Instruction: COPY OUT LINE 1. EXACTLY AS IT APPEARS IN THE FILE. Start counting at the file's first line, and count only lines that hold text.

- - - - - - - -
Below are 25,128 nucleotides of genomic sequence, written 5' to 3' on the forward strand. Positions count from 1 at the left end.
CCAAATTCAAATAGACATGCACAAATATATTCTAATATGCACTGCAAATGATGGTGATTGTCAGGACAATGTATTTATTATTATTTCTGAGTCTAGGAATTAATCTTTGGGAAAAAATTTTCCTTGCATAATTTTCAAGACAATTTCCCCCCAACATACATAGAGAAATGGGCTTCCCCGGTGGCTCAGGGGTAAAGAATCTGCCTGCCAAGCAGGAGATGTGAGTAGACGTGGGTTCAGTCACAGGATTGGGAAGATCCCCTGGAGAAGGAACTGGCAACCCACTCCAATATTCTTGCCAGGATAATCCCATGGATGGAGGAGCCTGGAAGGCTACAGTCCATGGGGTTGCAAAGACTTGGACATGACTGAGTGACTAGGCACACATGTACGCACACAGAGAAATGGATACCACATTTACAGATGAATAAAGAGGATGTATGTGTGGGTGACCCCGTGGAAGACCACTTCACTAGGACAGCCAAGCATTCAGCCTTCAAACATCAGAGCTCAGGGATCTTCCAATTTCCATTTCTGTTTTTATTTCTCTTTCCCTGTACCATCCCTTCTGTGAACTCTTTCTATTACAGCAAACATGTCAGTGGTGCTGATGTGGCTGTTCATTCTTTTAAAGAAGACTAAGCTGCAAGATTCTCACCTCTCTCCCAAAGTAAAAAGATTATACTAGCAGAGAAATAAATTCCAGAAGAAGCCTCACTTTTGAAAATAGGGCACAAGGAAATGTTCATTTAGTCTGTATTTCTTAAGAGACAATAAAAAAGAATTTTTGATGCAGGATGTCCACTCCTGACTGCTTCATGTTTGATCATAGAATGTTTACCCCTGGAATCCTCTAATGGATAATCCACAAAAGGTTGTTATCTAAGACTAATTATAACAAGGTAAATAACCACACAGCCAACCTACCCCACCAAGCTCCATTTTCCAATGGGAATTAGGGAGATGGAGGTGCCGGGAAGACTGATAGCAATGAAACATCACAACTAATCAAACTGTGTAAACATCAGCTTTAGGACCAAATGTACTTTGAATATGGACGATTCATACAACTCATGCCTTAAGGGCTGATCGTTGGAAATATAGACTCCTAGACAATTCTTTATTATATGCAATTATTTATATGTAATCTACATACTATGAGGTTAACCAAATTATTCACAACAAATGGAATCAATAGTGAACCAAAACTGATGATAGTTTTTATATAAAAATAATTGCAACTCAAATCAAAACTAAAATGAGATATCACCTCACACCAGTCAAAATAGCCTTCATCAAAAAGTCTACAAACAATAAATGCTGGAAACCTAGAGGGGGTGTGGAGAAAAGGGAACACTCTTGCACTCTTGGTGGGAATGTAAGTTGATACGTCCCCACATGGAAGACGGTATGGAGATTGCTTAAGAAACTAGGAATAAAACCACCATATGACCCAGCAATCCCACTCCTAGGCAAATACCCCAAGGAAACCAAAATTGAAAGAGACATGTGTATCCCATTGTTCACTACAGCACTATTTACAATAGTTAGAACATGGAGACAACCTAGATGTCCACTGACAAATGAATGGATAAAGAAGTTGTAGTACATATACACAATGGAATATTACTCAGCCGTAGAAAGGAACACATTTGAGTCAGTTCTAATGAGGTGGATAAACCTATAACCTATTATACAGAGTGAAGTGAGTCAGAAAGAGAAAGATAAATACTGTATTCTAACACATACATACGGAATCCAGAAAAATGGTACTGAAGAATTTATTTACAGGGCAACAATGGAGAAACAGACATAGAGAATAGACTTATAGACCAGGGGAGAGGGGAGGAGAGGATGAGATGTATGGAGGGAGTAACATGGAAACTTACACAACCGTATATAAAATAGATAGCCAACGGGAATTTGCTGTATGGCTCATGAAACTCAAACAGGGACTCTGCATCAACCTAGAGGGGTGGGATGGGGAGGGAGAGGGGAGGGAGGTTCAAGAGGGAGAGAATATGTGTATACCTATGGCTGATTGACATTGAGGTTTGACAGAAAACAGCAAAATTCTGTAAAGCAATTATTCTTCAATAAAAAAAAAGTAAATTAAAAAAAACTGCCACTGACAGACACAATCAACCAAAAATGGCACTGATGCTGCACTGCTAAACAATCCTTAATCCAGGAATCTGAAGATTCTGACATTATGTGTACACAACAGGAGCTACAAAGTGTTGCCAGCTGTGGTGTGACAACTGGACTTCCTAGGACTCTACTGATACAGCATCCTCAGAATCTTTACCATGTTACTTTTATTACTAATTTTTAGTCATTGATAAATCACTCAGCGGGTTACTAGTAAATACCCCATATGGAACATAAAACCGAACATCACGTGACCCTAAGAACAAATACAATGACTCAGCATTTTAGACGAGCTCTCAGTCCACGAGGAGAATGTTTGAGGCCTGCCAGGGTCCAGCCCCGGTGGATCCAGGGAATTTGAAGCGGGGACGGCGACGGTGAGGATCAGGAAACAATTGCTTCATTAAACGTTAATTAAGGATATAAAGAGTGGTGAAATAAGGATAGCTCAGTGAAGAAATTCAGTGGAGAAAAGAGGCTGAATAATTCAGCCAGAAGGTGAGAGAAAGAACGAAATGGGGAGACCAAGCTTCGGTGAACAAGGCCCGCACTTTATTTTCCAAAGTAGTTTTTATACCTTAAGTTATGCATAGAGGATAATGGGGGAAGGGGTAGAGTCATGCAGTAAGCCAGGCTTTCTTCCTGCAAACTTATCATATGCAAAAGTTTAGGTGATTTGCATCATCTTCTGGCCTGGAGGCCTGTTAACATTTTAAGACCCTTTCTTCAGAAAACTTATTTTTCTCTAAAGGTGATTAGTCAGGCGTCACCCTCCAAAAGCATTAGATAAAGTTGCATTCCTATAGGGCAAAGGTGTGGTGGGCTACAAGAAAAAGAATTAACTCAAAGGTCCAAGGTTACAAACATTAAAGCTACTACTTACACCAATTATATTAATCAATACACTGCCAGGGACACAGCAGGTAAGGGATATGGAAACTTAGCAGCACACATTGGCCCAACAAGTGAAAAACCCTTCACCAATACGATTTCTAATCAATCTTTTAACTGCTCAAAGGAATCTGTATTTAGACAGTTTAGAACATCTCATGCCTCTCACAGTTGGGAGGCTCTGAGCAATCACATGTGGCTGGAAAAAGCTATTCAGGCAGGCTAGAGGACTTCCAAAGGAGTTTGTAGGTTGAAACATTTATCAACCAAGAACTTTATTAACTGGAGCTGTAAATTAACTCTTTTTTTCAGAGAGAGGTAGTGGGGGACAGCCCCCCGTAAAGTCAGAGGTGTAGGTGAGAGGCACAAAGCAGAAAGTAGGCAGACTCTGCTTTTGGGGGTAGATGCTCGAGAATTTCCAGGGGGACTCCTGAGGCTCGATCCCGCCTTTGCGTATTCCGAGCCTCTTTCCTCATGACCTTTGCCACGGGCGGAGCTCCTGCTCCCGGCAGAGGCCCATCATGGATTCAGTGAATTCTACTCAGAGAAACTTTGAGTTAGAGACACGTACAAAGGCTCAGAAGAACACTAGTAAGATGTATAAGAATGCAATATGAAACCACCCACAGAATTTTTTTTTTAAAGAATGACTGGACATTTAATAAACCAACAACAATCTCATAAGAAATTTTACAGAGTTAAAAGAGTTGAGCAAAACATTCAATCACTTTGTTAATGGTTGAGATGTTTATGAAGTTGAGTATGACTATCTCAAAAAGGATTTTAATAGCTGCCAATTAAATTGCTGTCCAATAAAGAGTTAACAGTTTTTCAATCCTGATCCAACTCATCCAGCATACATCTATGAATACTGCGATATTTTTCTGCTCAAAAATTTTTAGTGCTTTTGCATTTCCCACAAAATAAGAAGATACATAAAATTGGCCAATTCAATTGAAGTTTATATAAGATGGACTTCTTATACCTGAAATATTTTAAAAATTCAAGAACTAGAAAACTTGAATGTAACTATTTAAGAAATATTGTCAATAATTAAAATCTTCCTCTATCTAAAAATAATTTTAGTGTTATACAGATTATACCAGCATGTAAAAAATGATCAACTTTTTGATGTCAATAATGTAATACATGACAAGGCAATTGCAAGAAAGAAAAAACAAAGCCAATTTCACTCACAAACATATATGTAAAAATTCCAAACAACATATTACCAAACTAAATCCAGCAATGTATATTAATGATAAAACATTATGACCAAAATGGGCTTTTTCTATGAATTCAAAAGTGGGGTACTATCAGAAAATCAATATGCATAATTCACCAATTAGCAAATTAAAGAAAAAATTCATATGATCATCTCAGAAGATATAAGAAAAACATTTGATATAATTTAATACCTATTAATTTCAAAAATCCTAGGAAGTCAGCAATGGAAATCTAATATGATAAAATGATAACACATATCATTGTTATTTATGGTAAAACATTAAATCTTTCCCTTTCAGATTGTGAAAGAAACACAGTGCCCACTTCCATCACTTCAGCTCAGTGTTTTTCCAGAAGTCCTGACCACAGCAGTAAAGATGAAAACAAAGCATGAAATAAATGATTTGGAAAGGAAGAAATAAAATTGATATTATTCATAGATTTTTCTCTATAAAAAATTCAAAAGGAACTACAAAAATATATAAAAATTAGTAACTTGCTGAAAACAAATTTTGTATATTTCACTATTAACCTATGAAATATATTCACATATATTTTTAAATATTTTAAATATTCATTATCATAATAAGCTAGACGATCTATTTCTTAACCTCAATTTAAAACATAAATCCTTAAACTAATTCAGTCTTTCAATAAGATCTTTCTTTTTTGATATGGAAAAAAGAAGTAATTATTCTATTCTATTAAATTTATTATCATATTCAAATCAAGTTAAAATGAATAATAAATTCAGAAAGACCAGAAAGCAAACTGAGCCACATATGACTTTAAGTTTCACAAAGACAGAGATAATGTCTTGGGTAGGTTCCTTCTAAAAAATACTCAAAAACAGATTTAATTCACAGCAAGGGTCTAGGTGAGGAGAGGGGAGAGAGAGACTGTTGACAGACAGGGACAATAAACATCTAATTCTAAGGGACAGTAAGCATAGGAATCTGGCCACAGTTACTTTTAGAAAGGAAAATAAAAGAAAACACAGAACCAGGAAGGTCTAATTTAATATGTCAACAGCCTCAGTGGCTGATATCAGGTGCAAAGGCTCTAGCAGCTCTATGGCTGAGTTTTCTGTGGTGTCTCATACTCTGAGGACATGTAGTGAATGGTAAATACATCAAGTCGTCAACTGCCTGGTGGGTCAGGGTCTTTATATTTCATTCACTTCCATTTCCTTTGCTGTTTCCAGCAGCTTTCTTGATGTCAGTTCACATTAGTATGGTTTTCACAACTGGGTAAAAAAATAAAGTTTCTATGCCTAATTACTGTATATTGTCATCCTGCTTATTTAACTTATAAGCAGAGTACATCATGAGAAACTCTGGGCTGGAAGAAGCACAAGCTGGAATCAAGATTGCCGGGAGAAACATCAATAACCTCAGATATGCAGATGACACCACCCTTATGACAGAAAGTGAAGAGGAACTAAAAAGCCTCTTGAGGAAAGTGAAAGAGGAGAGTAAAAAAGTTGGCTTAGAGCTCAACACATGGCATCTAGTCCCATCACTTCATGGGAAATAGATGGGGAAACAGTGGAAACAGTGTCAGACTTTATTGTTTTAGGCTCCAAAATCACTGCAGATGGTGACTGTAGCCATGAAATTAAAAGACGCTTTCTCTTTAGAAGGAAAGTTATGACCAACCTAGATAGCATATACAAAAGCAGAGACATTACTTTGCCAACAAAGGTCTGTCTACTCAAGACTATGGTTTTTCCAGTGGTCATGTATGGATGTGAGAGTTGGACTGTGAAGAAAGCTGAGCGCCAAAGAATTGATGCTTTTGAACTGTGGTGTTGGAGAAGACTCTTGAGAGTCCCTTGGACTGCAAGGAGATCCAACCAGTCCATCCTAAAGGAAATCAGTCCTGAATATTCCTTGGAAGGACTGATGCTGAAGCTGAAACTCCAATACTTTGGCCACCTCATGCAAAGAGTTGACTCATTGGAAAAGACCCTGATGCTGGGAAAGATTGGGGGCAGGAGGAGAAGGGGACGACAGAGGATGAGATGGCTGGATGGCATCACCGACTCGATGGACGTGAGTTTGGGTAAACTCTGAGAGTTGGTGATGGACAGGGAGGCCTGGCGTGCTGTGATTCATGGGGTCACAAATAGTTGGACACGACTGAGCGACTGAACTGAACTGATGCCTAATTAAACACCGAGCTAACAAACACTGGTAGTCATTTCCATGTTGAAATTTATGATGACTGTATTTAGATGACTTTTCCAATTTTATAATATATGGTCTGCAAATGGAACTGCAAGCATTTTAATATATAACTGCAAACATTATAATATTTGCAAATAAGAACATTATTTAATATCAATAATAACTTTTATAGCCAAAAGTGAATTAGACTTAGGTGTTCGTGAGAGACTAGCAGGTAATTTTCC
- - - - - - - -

Below are 25,128 nucleotides of genomic sequence, written 5' to 3' on the forward strand. Positions count from 1 at the left end.